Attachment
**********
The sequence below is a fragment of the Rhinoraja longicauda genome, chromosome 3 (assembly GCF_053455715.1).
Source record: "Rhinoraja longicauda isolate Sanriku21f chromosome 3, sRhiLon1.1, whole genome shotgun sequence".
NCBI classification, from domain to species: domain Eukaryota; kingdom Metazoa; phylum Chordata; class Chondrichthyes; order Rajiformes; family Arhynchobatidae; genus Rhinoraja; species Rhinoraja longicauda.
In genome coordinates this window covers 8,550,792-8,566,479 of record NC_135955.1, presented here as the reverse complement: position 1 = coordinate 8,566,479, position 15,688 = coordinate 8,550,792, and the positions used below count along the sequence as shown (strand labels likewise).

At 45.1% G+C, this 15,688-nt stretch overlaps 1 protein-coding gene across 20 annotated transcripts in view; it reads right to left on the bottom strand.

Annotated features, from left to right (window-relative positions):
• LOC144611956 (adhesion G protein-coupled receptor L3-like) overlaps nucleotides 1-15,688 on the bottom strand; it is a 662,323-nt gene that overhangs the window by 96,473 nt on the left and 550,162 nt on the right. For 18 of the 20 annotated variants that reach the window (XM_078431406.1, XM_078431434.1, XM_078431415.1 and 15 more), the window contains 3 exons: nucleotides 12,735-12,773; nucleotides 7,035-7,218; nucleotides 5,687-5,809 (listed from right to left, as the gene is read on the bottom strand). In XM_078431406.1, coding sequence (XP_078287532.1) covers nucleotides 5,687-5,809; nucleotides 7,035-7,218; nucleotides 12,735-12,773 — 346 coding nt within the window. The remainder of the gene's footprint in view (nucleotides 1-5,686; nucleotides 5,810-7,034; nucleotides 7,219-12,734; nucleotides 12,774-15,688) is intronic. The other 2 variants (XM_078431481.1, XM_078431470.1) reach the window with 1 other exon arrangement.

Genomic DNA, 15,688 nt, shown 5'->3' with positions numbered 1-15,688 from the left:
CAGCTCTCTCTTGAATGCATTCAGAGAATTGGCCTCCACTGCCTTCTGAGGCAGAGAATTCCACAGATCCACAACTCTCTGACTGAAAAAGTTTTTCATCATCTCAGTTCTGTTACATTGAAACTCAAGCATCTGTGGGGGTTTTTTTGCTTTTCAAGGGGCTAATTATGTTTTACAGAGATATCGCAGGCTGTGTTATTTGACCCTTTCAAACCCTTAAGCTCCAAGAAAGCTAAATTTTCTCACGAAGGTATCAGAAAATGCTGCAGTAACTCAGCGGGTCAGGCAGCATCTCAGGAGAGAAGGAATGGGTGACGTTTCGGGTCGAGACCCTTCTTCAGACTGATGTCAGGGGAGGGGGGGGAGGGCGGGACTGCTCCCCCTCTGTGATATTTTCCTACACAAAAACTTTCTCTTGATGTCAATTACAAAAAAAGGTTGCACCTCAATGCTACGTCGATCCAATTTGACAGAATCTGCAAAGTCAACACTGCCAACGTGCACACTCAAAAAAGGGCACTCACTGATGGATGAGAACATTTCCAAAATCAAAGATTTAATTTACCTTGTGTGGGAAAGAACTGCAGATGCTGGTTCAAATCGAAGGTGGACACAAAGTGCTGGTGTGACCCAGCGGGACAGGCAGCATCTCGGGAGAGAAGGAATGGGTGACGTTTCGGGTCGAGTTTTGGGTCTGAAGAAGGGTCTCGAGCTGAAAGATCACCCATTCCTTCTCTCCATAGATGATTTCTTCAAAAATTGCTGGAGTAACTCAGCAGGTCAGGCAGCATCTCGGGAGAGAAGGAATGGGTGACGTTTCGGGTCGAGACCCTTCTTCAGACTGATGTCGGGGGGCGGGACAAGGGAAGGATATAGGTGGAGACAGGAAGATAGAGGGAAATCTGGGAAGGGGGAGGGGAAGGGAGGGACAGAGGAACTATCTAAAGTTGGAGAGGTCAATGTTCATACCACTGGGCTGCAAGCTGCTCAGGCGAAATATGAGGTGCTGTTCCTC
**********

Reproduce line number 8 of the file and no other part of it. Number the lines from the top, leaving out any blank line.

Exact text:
Genomic DNA, 15,688 nt, shown 5'->3' with positions numbered 1-15,688 from the left: